The voice of Michelangelo on the highly-popular animated series takes a look back on the 25th anniversary of this creation.
Townsend Coleman was a DJ and radio personality in Cleveland, Ohio for many years, when he decided it was time to pursue his dreams of becoming an actor, and moved his family to Hollywood in 1984. Due to his radio experience, he found more work as a voice actor and in 1987 he took on the voice of a character that would be part of a cultural phenomena in the 80s and 90s: the Teenage Mutant Ninja Turtles animated series. Coleman performed the voice of my personal favorite turtle, Michelangelo, and I recently had the chance to speak with him over the phone about the 25th anniversary of these wonderful characters' creation and the four-part Season 7 DVD set that was broken off into four "slices" - Teenage Mutant Ninja Turtles: Season 7, Pt. 1 - The Leonardo Slice, Teenage Mutant Ninja Turtles: Season 7, Pt. 2 - The Michelangelo Slice, Teenage Mutant Ninja Turtles: Season 7, Pt. 3 - The Donatello Slice and Teenage Mutant Ninja Turtles: Season 7, Pt. 4 - The Raphael Slice - which hit the DVD shelves on May 12. Here's what Coleman had to say about this classic character.
Before you came on, you had been doing voice work for a few years, so how did you first get connected with Peter Laird and Kevin Eastman for the animated series?
Townsend Coleman: Well, I really didn't get connected with them, I just auditioned for the show, along with a billion other people here in Hollywood. I was actually doing a show at the time, it was probably about 1986. I had moved out here in 1984 and was doing animation for a couple of years and was working on a show called Fraggle Rock, which was the animated version of the (Jim) Henson show. It was for NBC and we were doing that animated version and I was playing Gobo on that and the voice director on that show came in one day and he pulled out a copy of the Teenage Mutant Ninja Turtles comic book, one of the original black and white ones. He said, 'You guys aren't going to believe this, but check this out. I'm going to be directing a new series and look what it's called.' He showed us the comic book and we rolled our eyes and said, 'What? No way.' He said he'd bring us in on it and we'll see where it goes. So, cut to the auditions and I went and auditioned for a couple of characters. I auditioned for Raphael and Leonardo and Michelangelo. I come to find out, shortly after that, that I was cast in the show, so that's how I got started. Interestingly enough, when I was cast, they had not decided whether or not I was going to play Michelangelo or Leonardo, and likewise with Cam Clarke, who ended up playing Leonardo, they weren't sure if he was going to play Leonardo or Michelangelo. They decided what they were going to do was make their decision at our first session. We would just do a read-through and I would do a read-through once as Michelangelo and Cam as Leonardo, and then we would switch, do another read-through, and they would make their decision, and that would be that. As it turned out, when we got to the end of that first read-through, there was something going on in the control room, they were having creative conversations about which way to go and whatever they were concentrating on in there, that made it so they didn't even bother switching us for the read-through, we just did another read-through with me as Michelangelo again, and that was our first session and that's the way it stayed. That was that first five-part mini-series and then the show got picked up and we all got booked to do a bunch more episodes, not knowing it was going to go ten years.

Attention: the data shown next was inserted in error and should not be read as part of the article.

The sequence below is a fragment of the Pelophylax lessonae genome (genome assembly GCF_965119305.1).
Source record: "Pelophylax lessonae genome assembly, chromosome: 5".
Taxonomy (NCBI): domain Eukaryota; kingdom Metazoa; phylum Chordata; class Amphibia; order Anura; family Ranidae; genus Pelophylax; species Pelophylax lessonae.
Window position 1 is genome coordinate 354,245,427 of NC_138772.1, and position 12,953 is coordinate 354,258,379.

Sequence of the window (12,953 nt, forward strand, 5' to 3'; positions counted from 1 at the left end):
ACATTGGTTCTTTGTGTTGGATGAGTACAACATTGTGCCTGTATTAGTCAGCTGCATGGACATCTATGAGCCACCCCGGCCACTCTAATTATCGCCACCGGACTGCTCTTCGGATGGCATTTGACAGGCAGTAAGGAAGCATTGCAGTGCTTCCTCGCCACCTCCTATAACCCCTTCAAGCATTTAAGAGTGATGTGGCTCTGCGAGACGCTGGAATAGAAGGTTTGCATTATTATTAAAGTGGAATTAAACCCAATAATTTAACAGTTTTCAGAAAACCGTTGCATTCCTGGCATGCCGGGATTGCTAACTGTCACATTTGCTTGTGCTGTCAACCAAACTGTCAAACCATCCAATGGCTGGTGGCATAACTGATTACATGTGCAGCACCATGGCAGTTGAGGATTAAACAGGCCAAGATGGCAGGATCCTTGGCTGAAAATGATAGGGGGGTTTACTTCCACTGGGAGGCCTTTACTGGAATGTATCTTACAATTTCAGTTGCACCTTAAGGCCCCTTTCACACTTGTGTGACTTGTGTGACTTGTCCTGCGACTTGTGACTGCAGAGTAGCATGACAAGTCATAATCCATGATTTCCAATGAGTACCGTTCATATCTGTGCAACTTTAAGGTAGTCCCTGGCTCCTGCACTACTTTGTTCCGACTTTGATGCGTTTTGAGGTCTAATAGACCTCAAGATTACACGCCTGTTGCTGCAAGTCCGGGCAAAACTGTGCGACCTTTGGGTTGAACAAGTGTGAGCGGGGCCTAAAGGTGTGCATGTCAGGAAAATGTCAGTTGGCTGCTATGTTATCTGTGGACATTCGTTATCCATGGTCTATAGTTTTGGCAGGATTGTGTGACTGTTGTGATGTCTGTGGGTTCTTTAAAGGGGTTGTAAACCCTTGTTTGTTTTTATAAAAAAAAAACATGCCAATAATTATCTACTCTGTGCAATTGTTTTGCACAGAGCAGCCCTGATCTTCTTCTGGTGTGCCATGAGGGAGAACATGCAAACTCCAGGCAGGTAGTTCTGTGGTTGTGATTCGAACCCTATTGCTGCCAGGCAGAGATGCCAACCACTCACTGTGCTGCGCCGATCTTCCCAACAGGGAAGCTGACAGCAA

I know that when the comics came out, they were just an incredible success. They were produced for such a little amount of money and they kept doing other runs, so you weren't really aware of the comic book at all?
Townsend Coleman: No, I was not aware of it at all. I know that it was sort of a big hit in the Northeast, as a lot of comics seem to come out of the Boston area. I'm not really a big comic book fan, I'm not a big sci-fi geek or anything like that, so not being that into it, I certainly wasn't aware of it. The first time I had heard of it was when Stu pulled that copy of one of the original comics out of his briefcase.
When I was a kid, Michelangelo was actually my favorite character.
Townsend Coleman: On the TV show? How old are you then?
Townsend Coleman: OK. You didn't let Michelangelo distort your mind and twist your little tiny brain into something that caused you to pick up a kitchen knife and run at your mom shouting "Cowabunga," did you?